A love of all things farming, a quiet but focused young man who was looking forward to a “bright future with exciting plans for both his personal life and his farming activities”. Just some of the sentiments mourners heard at the Service of Thanksgiving for the life of Harry Gibson (25), Donaghanie Road, Beragh, which was held in Sixmilecross Presbyterian Church on Wednesday of last week.
Hundreds queued to get into the church to pay their final respects to this much loved, popular young man who died tragically following a farm accident the previous Saturday.
The service was conducted by Rev Norman Smyth, minister of Clogherney and Sixmilecross Presbyterian Churches, while Canon Robert Clarke, rector of Edenderry and Clanabogan Parish Churches, also took part.
The very palpable sense of grief could be felt throughout the community since the news of the tragedy broke. Mourners listened to Mr Smyth as he read the heartfelt and poignant tribute penned by Harry's mother, Susan, who is vice-principal of Omagh High School.
She recalled his arrival four weeks early at Craigavon Area Hospital on Saturday afternoon, January 23, 1993, at 6lbs 11ozs with his twin sister, Charlotte Margaret, arriving 12 minutes later at 5lbs 10ozs.
"From the very start, it was evident that Harry was destined to be a farmer. All Christmas and birthday presents related to farming - tractors, silage trailers, little animals and the like. He had the best equipped toy farm spread out on the attic loft by the age of five and it remains intact even today. Many of his young cousins and friends couldn't wait to get up to play there when they came to visit”.
The mother’s tribute then charted Harry's educational path outlining how it began at Omagh North Nursery School, continued to Omagh County Primary School and Omagh Academy.
"Not naturally fond of school work, Harry did what he had to do to achieve his eight GCSEs and three 'A' levels before becoming a full-time, self-employed farmer at the age of 18. His farm and his animals meant the world to him. He always put the welfare of his livestock first and thoroughly enjoyed all aspects of farming. He didn't mind the long, unsociable hours or the often harsh conditions and stresses of machinery brreakdowns and calamities. Harry didn't work 9 to 5 - his lifestyle was more 5 till 9."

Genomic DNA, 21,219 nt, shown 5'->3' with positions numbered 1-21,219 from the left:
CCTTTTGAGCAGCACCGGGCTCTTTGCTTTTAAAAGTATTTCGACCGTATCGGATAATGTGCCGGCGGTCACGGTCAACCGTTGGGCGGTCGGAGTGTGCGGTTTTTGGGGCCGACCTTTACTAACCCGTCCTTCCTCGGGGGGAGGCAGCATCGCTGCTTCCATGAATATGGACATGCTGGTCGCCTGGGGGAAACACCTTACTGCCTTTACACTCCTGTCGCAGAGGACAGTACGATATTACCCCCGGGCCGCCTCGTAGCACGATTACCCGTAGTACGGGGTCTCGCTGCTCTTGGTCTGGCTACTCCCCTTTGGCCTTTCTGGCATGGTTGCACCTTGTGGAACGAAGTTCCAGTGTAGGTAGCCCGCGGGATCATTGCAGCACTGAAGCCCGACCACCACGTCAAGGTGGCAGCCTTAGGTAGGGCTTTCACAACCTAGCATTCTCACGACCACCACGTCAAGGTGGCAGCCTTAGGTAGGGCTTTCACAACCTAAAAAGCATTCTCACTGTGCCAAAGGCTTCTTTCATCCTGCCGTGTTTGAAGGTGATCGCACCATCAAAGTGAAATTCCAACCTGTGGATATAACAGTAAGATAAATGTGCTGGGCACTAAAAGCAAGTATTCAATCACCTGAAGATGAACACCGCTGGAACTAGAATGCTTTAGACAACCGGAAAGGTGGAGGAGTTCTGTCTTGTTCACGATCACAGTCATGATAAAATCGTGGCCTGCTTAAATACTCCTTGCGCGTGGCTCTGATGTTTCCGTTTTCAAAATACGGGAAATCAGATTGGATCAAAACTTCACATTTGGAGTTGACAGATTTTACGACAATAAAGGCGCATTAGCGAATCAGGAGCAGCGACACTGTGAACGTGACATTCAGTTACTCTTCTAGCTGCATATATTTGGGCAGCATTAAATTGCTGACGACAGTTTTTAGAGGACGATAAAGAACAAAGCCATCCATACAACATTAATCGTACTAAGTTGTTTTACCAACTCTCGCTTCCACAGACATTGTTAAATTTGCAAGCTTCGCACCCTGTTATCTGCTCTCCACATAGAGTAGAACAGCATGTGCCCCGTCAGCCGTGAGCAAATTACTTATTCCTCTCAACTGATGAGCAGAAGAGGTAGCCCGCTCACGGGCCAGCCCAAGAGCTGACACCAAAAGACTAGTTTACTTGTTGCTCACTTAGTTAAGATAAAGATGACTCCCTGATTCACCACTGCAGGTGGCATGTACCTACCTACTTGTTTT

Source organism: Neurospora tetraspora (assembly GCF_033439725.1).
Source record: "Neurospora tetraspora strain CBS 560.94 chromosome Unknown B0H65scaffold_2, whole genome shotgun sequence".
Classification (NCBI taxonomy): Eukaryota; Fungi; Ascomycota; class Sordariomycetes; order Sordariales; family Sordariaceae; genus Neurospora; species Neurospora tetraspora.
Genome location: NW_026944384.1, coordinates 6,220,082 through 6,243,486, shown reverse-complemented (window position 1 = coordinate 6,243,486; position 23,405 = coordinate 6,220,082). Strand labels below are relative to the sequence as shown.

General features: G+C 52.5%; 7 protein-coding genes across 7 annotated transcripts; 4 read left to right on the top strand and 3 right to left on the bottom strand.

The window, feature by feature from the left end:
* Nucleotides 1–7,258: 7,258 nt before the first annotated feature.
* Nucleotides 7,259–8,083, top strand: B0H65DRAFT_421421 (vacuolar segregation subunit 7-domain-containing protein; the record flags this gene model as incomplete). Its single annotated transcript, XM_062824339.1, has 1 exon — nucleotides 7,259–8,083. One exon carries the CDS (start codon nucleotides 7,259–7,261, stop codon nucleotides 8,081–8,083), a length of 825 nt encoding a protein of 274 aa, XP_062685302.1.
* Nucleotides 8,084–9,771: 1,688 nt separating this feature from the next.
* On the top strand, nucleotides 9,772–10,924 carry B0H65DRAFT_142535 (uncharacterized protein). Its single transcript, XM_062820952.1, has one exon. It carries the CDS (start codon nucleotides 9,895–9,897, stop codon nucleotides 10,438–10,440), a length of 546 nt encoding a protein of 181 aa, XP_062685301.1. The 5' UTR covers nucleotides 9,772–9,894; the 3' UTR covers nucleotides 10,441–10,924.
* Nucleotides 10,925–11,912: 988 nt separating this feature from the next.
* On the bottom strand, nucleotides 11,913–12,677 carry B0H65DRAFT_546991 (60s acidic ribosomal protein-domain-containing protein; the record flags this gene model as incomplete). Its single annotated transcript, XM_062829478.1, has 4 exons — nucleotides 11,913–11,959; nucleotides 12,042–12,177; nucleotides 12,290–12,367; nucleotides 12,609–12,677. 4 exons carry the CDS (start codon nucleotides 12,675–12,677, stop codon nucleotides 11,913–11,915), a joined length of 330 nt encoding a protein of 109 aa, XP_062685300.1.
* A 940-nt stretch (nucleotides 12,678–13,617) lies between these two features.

Mrs Gibson's tribute also revealed that Harry had an active lifestyle outside his chosen profession too.
"Outside of farming, Harry played rugby from primary school onwards when he was often the team captain, through to his time in Omagh Academy and probably only went back to do his 'A' levels to get on their rugby tour to Rome. He also played occasionally for Omagh Academicals Rugby Club, but farming commitments on a Saturday morning tended to take priority.
"Attending marts with his beloved grandda Sammy, as he was affectionately referred to, was always an honour for Harry and it was SJ who he credits with teaching him the tricks of the cattle trade at the sale ring in Clogher Mart.
"Harry was a member of Cloughfin LOL 1277 and a member of Seskinore Young Farmers' Club. He participated in many activities and competitions including again rugby, as well as football, silage assessment, stock judging and even drama where he very much played himself as a reluctant schoolboy!
“Harry also participated in the charity tractor runs but of course no tractor run is complete without a glamorous girlfriend beside you in the cab and Harry's beautiful girlfriend, Miss Alison Allen, from Killylea, Co. Armagh, who he met several years ago, fitted the bill very nicely. Alison was to become a permanent companion and soulmate for Harry and he even invested in wellies and a boilersuit for her very early on!
"A more recent investment of an engagement ring during their summer holiday together though not to be officially announced until later this year, signalled their love for and commitment to each other and their plans for a long-term future together.
"Just as Alison has become very much a part of the Gibson family, Harry was equally welcomed into the Allen family and Alison's parents, John and Jackie, and siblings Mark, along with his wife, Megan and Stephanie, along with her boyfriend, Steve, considered Harry as another son and brother.